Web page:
BRUSSELS, Belgium - European finance ministers met Monday to discuss the economic plans of Italy's new government and take a closer look at Slovenia's precarious financial situation - and whether it could become the bloc's sixth nation to require a bailout.
The ministers from the 17 countries using the euro currency were also discussing the outlook for Portugal, Greece, and Cyprus, which have already received emergency loan programs and must meet tough conditions.
The group's finance ministers approved the next batch of 7.5 billion euros ($10 billion) in bailout loans for Greece, an EU diplomat said. He would speak only on condition of anonymity because the details of the meeting were confidential.
The ministers were not, however, likely to release more aid for Portugal because they were still waiting for Lisbon's latest austerity measures to be cleared by the country's parliament.
The ministers in Brussels met their new Italian counterpart, Fabrizio Saccomanni, who was expected to brief them on his government's economic and financial policies. Italy has the eurozone's third-largest economy, and markets have greeted the new centrist administration with relief after February's inconclusive elections.
Nonetheless, Italy is saddled with a huge debt - about 127 percent of its annual economic output, second only to Greece. While its economy was growing, the country was able to manage its debt. However, a leading international economic body forecasts Italy's economy will shrink by 1.5 percent this year and grow only 0.5 percent in 2014. That will push the country's debt up to 131.5 percent of annual GDP, according to a forecast by the Organization for Economic Cooperation and Development.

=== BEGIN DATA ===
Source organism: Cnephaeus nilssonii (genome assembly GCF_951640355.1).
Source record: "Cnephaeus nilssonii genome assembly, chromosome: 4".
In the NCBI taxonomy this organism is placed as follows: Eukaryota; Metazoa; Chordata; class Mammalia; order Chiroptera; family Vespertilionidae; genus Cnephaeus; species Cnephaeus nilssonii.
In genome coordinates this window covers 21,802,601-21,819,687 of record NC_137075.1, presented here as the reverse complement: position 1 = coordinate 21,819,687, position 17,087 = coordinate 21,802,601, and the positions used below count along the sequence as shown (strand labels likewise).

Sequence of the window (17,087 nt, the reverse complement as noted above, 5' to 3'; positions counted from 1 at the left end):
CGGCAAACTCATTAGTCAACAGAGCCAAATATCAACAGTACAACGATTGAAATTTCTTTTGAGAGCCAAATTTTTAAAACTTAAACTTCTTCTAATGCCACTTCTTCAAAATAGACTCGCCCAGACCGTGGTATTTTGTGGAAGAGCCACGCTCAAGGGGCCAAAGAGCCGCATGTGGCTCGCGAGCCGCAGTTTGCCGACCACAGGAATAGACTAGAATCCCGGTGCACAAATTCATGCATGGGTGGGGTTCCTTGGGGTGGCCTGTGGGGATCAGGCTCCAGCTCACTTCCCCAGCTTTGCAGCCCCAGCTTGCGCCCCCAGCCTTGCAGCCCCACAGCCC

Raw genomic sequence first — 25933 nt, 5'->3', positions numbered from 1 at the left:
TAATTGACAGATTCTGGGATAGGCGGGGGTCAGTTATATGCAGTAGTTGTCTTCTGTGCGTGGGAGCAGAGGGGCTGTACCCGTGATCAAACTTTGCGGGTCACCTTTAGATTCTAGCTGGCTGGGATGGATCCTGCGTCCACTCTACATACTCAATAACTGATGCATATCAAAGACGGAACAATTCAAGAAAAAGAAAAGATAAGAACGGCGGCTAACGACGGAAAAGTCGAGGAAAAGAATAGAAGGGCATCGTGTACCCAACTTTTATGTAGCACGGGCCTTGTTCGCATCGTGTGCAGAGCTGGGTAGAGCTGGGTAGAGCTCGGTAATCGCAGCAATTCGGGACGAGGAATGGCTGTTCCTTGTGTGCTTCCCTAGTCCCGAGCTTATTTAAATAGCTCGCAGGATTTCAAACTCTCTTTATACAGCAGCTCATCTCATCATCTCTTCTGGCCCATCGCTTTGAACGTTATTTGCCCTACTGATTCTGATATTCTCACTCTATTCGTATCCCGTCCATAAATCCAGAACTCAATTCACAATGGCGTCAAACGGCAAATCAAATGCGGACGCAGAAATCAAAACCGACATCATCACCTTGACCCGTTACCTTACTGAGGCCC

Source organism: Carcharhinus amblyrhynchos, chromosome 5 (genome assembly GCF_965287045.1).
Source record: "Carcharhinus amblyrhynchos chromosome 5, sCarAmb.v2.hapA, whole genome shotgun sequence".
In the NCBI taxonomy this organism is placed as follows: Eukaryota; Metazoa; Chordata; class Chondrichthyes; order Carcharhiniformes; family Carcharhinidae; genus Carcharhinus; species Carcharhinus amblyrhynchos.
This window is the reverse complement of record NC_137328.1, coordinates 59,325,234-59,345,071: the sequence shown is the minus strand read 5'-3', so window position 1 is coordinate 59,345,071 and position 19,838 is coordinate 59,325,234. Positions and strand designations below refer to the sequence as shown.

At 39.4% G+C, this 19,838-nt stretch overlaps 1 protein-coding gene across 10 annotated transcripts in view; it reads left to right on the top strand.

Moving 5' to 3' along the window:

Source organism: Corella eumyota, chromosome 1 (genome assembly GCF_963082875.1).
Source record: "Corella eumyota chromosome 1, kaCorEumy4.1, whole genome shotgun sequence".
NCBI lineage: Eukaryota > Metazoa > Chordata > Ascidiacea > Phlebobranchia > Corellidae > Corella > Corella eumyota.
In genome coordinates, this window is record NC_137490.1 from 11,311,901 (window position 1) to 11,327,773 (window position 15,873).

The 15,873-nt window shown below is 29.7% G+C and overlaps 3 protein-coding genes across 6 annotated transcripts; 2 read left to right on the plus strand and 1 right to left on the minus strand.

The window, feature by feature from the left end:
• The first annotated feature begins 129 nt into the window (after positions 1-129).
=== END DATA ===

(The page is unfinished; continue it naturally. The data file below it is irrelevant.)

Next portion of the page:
The new Italian coalition government has pledged to continue overhauling its budget and introducing economic reforms to help bring this debt load down.
The meeting came amid a relative lull in the bloc's three-year-old debt crisis, but was overshadowed by fears that Slovenia could become the group's next problem member. Officials, however, sought to dispel fears the country might join the bailout club of Greece, Ireland, Portugal, Spain, and Cyprus.